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Net Zero Policies Will Turn Europe Into a “Trivial and Incapable” Backwater


The social and economic destructive power of the political Net Zero agenda across the European Union, and by extension the U.K., is laid bare in a damning new report from the Global Warming Policy Foundation. In a long and detailed presentation, energy writer John Constable warns that the European Green Deal seems all but certain to break Europe’s economic and socio-political power – “rendering it a trivial and incapable backwater, reliant on – and subservient to – superior powers”.

It is easy to read into the report that “superior powers” include countries that supply Europe with vital oil and gas and make the industrial goods required to enjoy current lifestyles. If they wish, European consumers and politicians can continue to indulge in monumental green virtue signalling, print money until kingdom come and even consider resurrecting old economic and social disasters like pointless Covid restrictions. The TalkTV host Julia Hartley-Brewer often notes that Net Zero is “borderline insanity”. The use of the word “borderline” seems superfluous.

The collapse in competitive manufacturing capacity is nowhere more evident than in the renewable sector itself, says Constable.

It is clear that renewable energy equipment manufacturing has no future in the EU, and indeed manufacturing of any kind exposed to international competition will struggle to survive, except in niche areas.

The all but total collapse of the Spanish solar industry within eight years is highlighted. Constable describes it as “extraordinary” and in large part explained by the curtailment of subsidies. Overall, he says, “subsidised deployment in Europe has failed to give European industries a secure position in the world markets for renewable energy equipment. The field is now dominated by China”.

Again, it might be noted that if you can’t even pay companies to produce hardware under local economic conditions, Boris Johnson’s promise – backed it seems by almost all politicians – to bring plentiful green jobs in the U.K. across the ‘Red Wall’ is just windy rhetoric.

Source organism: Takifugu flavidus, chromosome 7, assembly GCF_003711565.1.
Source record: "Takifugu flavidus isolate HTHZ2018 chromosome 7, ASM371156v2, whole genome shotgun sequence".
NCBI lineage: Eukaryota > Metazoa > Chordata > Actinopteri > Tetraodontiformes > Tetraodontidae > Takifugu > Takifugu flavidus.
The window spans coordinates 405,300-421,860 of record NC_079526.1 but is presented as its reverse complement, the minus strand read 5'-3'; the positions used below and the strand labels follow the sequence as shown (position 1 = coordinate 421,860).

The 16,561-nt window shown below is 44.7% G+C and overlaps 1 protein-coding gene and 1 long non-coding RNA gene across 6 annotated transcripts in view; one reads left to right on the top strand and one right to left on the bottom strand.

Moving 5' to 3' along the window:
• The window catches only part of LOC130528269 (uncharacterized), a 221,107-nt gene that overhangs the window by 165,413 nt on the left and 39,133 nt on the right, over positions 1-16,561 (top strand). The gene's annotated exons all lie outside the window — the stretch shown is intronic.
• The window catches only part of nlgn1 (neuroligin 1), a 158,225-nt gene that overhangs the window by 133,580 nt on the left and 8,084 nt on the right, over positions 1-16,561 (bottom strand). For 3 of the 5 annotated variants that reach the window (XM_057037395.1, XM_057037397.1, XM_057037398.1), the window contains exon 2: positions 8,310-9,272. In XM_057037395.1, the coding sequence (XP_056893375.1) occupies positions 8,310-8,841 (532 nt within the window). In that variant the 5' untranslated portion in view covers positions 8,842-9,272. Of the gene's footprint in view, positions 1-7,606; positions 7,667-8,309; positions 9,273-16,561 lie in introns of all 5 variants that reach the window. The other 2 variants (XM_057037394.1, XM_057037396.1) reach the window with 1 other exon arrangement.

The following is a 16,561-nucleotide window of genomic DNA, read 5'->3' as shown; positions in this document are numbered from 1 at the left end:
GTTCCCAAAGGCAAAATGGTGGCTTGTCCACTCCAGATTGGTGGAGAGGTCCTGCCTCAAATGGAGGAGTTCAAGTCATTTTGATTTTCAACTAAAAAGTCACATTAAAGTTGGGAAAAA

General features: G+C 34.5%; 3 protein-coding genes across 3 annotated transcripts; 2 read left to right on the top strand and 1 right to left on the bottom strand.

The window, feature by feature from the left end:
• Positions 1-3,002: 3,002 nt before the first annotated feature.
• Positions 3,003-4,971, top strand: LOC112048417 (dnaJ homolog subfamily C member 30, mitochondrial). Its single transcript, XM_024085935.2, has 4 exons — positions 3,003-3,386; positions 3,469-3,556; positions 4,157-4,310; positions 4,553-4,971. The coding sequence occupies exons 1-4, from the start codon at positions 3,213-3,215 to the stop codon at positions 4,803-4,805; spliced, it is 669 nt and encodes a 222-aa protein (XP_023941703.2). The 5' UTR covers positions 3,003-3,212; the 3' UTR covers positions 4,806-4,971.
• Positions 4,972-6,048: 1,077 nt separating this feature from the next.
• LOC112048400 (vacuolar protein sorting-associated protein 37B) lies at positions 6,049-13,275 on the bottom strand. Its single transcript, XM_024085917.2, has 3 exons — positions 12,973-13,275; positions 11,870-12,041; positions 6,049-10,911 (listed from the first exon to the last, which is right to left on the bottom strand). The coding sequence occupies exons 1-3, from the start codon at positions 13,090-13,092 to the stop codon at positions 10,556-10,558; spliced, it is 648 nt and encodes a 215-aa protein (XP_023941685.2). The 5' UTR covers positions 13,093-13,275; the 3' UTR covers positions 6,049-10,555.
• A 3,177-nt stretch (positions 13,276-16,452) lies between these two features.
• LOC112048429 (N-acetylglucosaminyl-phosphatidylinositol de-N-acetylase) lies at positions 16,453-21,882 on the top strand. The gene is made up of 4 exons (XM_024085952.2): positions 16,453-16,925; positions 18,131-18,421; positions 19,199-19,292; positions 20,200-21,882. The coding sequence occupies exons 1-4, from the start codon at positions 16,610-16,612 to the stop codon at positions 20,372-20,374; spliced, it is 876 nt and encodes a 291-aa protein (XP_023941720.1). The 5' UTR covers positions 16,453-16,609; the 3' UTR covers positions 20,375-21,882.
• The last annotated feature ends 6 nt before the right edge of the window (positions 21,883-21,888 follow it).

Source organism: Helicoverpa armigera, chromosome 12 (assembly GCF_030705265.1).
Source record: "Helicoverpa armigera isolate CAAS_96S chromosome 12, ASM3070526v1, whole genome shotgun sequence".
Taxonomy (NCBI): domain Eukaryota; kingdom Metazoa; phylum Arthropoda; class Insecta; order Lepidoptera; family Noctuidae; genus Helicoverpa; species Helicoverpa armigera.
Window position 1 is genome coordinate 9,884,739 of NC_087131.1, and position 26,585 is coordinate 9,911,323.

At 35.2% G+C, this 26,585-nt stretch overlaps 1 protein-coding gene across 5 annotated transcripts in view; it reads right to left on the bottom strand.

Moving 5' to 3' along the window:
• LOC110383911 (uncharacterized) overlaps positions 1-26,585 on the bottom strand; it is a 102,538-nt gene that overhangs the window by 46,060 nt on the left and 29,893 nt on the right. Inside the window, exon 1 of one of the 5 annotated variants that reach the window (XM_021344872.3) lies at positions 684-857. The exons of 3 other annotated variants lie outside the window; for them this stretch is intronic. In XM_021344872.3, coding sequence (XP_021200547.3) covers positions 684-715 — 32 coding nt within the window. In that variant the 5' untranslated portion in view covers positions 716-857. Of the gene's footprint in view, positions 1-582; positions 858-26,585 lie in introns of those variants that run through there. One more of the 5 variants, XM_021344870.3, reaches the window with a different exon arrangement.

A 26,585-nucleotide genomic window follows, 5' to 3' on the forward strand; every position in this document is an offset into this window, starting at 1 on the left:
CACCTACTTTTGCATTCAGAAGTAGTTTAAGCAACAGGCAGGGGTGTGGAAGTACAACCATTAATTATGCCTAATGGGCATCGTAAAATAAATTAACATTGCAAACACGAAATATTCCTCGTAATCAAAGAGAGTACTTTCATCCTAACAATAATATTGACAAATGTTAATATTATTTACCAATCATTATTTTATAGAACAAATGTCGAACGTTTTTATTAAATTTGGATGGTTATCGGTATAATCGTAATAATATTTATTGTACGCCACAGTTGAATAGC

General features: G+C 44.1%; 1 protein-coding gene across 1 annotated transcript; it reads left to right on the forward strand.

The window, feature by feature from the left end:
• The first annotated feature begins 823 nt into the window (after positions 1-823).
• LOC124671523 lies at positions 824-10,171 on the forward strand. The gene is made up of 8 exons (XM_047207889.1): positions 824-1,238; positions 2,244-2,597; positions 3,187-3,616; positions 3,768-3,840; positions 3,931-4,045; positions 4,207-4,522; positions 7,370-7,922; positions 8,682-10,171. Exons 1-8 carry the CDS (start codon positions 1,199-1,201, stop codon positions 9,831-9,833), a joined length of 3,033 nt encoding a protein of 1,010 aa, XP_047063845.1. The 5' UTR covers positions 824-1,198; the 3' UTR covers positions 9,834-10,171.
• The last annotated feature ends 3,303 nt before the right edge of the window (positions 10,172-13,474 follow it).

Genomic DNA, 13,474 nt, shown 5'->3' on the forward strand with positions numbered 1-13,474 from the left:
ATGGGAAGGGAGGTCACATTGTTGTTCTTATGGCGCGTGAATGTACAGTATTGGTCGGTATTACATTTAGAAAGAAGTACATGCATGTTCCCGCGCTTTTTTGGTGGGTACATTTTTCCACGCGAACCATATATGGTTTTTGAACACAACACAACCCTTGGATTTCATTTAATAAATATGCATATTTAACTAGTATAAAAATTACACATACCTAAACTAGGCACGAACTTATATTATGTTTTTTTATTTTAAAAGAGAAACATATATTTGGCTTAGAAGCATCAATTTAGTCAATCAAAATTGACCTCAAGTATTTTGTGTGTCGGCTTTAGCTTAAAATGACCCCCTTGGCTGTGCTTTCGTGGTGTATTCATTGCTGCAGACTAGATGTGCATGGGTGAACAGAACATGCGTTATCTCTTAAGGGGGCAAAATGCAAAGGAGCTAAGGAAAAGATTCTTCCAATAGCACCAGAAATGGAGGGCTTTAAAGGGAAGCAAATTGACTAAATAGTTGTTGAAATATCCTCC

News of an impending Net Zero calamity is rarely far from the headlines. Tata Steel has been trying to obtain subsidies approaching £1.5bn from the U.K. Government to pay decarbonising costs and keep Port Talbot steelworks operational. “The new Prime Minister is unlikely to be willing to hand over subsidies on this scale, not least because every other industry hit by demands for decarbonisation would insist on handouts too,” said Dr. Benny Peiser, Director of Net Zero Watch. “It is becoming more evident by the day that the Climate Change Committee misled Parliament over the true cost of Net Zero,” he added.

The lack of Net Zero discussion in the current Tory leadership battle is interesting. Savvy politicians are starting to become aware of the disaster that is hurtling towards society as it seeks to quickly remove the cheapest and most efficient fuel it has from the energy mix and replace it with intermittent sources – described by Constable as “thermodynamically incompetent”. On the other hand, large swathes of the population have become convinced that the climate is breaking down, as evidenced by the hysteria that surrounded the recent brief heatwave. The science is ‘settled’, although a more realistic interpretation is that green activists and financiers have pursued a ruthless 30-year campaign to outlaw the scientific method from atmospheric climate science.